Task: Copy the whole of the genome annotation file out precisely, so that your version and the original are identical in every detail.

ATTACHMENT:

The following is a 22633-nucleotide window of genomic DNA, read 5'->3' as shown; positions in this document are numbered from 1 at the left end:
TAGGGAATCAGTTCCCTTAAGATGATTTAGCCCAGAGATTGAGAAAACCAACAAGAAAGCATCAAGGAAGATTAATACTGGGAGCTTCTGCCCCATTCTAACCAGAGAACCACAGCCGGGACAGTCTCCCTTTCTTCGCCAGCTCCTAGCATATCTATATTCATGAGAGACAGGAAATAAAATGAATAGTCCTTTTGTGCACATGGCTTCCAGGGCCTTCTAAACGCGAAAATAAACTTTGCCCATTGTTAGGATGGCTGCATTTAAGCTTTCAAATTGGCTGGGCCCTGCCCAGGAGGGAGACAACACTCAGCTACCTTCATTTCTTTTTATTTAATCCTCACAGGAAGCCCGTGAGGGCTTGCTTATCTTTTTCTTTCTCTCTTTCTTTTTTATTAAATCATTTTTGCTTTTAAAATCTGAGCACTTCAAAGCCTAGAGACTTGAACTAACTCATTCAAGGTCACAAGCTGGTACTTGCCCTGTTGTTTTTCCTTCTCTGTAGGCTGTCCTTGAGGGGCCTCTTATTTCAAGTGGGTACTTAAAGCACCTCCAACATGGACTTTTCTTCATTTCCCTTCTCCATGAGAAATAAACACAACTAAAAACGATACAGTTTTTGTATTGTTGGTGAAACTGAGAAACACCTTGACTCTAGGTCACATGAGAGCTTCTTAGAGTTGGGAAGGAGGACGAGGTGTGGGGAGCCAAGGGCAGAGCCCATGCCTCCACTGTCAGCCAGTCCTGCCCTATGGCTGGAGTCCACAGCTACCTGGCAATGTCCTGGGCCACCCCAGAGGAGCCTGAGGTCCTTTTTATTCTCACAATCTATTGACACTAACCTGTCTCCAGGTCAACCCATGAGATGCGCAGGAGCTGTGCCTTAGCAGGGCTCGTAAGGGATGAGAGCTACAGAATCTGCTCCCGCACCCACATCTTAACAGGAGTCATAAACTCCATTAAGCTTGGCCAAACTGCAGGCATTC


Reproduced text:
The following is a 22633-nucleotide window of genomic DNA, read 5'->3' as shown; positions in this document are numbered from 1 at the left end:
TAGGGAATCAGTTCCCTTAAGATGATTTAGCCCAGAGATTGAGAAAACCAACAAGAAAGCATCAAGGAAGATTAATACTGGGAGCTTCTGCCCCATTCTAACCAGAGAACCACAGCCGGGACAGTCTCCCTTTCTTCGCCAGCTCCTAGCATATCTATATTCATGAGAGACAGGAAATAAAATGAATAGTCCTTTTGTGCACATGGCTTCCAGGGCCTTCTAAACGCGAAAATAAACTTTGCCCATTGTTAGGATGGCTGCATTTAAGCTTTCAAATTGGCTGGGCCCTGCCCAGGAGGGAGACAACACTCAGCTACCTTCATTTCTTTTTATTTAATCCTCACAGGAAGCCCGTGAGGGCTTGCTTATCTTTTTCTTTCTCTCTTTCTTTTTTATTAAATCATTTTTGCTTTTAAAATCTGAGCACTTCAAAGCCTAGAGACTTGAACTAACTCATTCAAGGTCACAAGCTGGTACTTGCCCTGTTGTTTTTCCTTCTCTGTAGGCTGTCCTTGAGGGGCCTCTTATTTCAAGTGGGTACTTAAAGCACCTCCAACATGGACTTTTCTTCATTTCCCTTCTCCATGAGAAATAAACACAACTAAAAACGATACAGTTTTTGTATTGTTGGTGAAACTGAGAAACACCTTGACTCTAGGTCACATGAGAGCTTCTTAGAGTTGGGAAGGAGGACGAGGTGTGGGGAGCCAAGGGCAGAGCCCATGCCTCCACTGTCAGCCAGTCCTGCCCTATGGCTGGAGTCCACAGCTACCTGGCAATGTCCTGGGCCACCCCAGAGGAGCCTGAGGTCCTTTTTATTCTCACAATCTATTGACACTAACCTGTCTCCAGGTCAACCCATGAGATGCGCAGGAGCTGTGCCTTAGCAGGGCTCGTAAGGGATGAGAGCTACAGAATCTGCTCCCGCACCCACATCTTAACAGGAGTCATAAACTCCATTAAGCTTGGCCAAACTGCAGGCATTC